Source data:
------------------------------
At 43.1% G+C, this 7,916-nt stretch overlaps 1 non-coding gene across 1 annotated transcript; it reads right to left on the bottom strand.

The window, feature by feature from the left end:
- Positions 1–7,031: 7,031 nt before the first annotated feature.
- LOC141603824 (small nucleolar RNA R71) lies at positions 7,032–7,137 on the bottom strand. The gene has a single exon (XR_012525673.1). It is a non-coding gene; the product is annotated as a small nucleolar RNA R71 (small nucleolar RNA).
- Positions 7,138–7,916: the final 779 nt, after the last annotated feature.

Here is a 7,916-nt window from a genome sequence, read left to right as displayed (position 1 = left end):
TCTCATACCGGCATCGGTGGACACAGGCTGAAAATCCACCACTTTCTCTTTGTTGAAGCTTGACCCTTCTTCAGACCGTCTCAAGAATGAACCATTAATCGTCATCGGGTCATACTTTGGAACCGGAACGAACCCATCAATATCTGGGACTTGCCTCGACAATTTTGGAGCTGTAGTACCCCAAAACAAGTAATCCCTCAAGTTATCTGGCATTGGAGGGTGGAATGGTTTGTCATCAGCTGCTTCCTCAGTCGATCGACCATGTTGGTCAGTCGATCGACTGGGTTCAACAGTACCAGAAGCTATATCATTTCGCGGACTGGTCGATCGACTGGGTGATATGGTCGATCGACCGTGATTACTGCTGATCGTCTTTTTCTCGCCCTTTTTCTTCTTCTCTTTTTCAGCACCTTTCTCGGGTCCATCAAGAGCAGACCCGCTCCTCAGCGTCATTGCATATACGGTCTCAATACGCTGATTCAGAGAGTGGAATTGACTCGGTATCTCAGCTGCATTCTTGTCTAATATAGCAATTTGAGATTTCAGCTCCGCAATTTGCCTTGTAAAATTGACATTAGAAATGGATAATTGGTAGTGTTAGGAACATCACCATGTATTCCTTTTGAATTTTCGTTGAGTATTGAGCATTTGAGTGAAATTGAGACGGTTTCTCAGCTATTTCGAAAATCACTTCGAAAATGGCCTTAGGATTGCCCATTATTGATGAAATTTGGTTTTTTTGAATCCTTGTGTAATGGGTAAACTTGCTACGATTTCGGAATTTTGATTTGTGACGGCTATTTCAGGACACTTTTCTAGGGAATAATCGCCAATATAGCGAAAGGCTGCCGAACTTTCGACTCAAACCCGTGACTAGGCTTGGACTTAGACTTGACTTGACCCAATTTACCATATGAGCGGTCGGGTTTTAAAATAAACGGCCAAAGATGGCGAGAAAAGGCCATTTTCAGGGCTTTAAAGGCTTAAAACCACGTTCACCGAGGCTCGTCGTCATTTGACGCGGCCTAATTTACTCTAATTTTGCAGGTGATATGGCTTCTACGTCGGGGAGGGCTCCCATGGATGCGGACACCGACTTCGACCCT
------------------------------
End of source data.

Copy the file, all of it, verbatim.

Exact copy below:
At 43.1% G+C, this 7,916-nt stretch overlaps 1 non-coding gene across 1 annotated transcript; it reads right to left on the bottom strand.

The window, feature by feature from the left end:
- Positions 1–7,031: 7,031 nt before the first annotated feature.
- LOC141603824 (small nucleolar RNA R71) lies at positions 7,032–7,137 on the bottom strand. The gene has a single exon (XR_012525673.1). It is a non-coding gene; the product is annotated as a small nucleolar RNA R71 (small nucleolar RNA).
- Positions 7,138–7,916: the final 779 nt, after the last annotated feature.

Here is a 7,916-nt window from a genome sequence, read left to right as displayed (position 1 = left end):
TCTCATACCGGCATCGGTGGACACAGGCTGAAAATCCACCACTTTCTCTTTGTTGAAGCTTGACCCTTCTTCAGACCGTCTCAAGAATGAACCATTAATCGTCATCGGGTCATACTTTGGAACCGGAACGAACCCATCAATATCTGGGACTTGCCTCGACAATTTTGGAGCTGTAGTACCCCAAAACAAGTAATCCCTCAAGTTATCTGGCATTGGAGGGTGGAATGGTTTGTCATCAGCTGCTTCCTCAGTCGATCGACCATGTTGGTCAGTCGATCGACTGGGTTCAACAGTACCAGAAGCTATATCATTTCGCGGACTGGTCGATCGACTGGGTGATATGGTCGATCGACCGTGATTACTGCTGATCGTCTTTTTCTCGCCCTTTTTCTTCTTCTCTTTTTCAGCACCTTTCTCGGGTCCATCAAGAGCAGACCCGCTCCTCAGCGTCATTGCATATACGGTCTCAATACGCTGATTCAGAGAGTGGAATTGACTCGGTATCTCAGCTGCATTCTTGTCTAATATAGCAATTTGAGATTTCAGCTCCGCAATTTGCCTTGTAAAATTGACATTAGAAATGGATAATTGGTAGTGTTAGGAACATCACCATGTATTCCTTTTGAATTTTCGTTGAGTATTGAGCATTTGAGTGAAATTGAGACGGTTTCTCAGCTATTTCGAAAATCACTTCGAAAATGGCCTTAGGATTGCCCATTATTGATGAAATTTGGTTTTTTTGAATCCTTGTGTAATGGGTAAACTTGCTACGATTTCGGAATTTTGATTTGTGACGGCTATTTCAGGACACTTTTCTAGGGAATAATCGCCAATATAGCGAAAGGCTGCCGAACTTTCGACTCAAACCCGTGACTAGGCTTGGACTTAGACTTGACTTGACCCAATTTACCATATGAGCGGTCGGGTTTTAAAATAAACGGCCAAAGATGGCGAGAAAAGGCCATTTTCAGGGCTTTAAAGGCTTAAAACCACGTTCACCGAGGCTCGTCGTCATTTGACGCGGCCTAATTTACTCTAATTTTGCAGGTGATATGGCTTCTACGTCGGGGAGGGCTCCCATGGATGCGGACACCGACTTCGACCCT